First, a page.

Date: August 2012
Creator: Hasbrouck, Whitney Neal
Partner: UNT Libraries

Relationships Among Self-esteem, Psychological and Cognitive Flexibility, and Psychological Symptomatology

Description: Previous findings on the relationship between self-esteem and psychological outcomes are inconsistent. Therefore it appears that self-esteem, while related to crucial variables, does not provide a clear, direct, and comprehensive prediction of psychological symptoms. Thus, it was hypothesized that the relationship between self-esteem and symptomatology would be moderated by broader measures of how one interacts with emotional and cognitive stimuli.The purpose of this study was to examine the influence of self-esteem, psychological flexibility, and cognitive flexibility on psychological symptomatology. A sample of 82 undergraduate students at the University of North Texas completed self-report questionnaires measuring low self-esteem, psychological flexibility, measured inversely as inflexibility, cognitive flexibility, and psychological symptoms. Results of the study suggest that self-esteem (?= -0.59, p < 0.001) and flexibility (both psychological (?= 0.36, p = 0.001) and cognitive (?= 0.21, p < 0.05) are significant predictors of psychological symptoms. In other words, self-esteem is positively correlated with psychological symptoms, while psychological and cognitive flexibility are negatively correlated with psychological symptoms. Neither form of flexibility moderated the relationship between self-esteem and psychological symptoms in this sample. The findings of the current study are discussed as well as suggestions for further research related to self-esteem, psychological and cognitive flexibility, and their impact on psychological outcomes.
Date: December 2012
Creator: Al-Jabari, Rawya, M.
Partner: UNT Libraries

Altruism and Depression: Exploring This Relationship and the Mechanisms Behind It

Description: The impact of environmental influences on depression has been well established by research. In particular, it is known that receiving/perceiving adequate social support has a protective influence on depression. Less is known about the protective benefits of providing support to others, namely in the form of altruistic, empathetic, or prosocial behavior. While research has shown that having altruistic attitudes and engaging in altruistic behaviors has a positive impact on physical health and mental well-being, studies on the association between altruistic attitudes and/or behavior and depression are limited. The present study examined the relationship between altruism and depression, and hypotheses were tested that allow for explanation of why altruism may protect against depression. A sample of 303 participants was recruited from the University of North Texas and the surrounding community. Participants completed an online survey that examined their altruistic activities, details regarding these activities, their prosocial attitudes, and their current level of depression. Results did not support that level of involvement in altruistic activities is directly related to depression severity. However, outcomes from involvement in altruistic activities, including sense of overburden from participating in altruistic activities, level of social interaction with other helpers and those helped during altruistic activities, and sense of life satisfaction and purpose gained from participating in altruistic activities, were significantly related to depression severity. These results suggest that participating in altruistic activities that are not perceived as overburdening may lead to outcomes that could positively impact depression. Limitations and directions for future research are discussed.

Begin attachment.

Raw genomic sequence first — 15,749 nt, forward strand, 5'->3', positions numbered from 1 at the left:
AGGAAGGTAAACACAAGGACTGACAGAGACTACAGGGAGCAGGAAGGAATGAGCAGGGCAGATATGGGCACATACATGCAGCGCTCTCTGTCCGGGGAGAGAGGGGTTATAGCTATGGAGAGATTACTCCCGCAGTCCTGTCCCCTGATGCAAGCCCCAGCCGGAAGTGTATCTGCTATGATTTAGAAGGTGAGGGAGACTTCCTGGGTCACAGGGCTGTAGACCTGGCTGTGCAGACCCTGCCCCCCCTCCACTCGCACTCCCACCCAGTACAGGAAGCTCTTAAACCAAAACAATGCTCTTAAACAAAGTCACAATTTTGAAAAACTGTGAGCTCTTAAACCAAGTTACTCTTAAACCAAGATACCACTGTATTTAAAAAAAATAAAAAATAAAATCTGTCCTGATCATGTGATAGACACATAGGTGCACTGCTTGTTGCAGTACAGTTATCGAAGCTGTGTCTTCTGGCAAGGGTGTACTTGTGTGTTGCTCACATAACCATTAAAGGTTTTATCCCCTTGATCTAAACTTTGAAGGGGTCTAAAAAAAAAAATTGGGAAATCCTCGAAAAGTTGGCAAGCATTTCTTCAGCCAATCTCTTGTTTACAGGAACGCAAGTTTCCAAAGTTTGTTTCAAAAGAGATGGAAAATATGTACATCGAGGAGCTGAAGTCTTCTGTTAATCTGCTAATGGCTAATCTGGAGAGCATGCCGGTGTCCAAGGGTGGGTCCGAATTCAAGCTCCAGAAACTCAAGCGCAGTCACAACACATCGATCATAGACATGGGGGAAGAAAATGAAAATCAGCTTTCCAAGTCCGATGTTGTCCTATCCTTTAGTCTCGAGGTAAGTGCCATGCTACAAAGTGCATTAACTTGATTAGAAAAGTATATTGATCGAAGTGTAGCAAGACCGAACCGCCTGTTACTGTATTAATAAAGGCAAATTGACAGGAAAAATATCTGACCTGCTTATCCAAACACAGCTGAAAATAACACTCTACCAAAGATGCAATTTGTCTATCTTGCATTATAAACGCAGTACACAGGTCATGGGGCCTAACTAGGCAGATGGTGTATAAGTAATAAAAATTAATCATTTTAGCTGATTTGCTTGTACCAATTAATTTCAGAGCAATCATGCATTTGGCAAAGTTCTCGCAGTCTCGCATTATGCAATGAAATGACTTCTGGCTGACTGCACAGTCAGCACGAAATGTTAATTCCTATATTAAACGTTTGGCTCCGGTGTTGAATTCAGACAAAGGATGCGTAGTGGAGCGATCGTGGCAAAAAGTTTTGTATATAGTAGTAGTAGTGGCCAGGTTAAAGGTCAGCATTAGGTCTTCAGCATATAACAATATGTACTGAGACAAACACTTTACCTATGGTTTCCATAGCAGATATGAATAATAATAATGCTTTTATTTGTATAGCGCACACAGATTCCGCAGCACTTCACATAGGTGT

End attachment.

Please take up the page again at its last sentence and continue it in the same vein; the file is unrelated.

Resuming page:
Date: August 2013
Creator: Wright, Brittney, C.
Partner: UNT Libraries

Psychosocial Mediators of the Fitness-depression Relationship Within Adolescents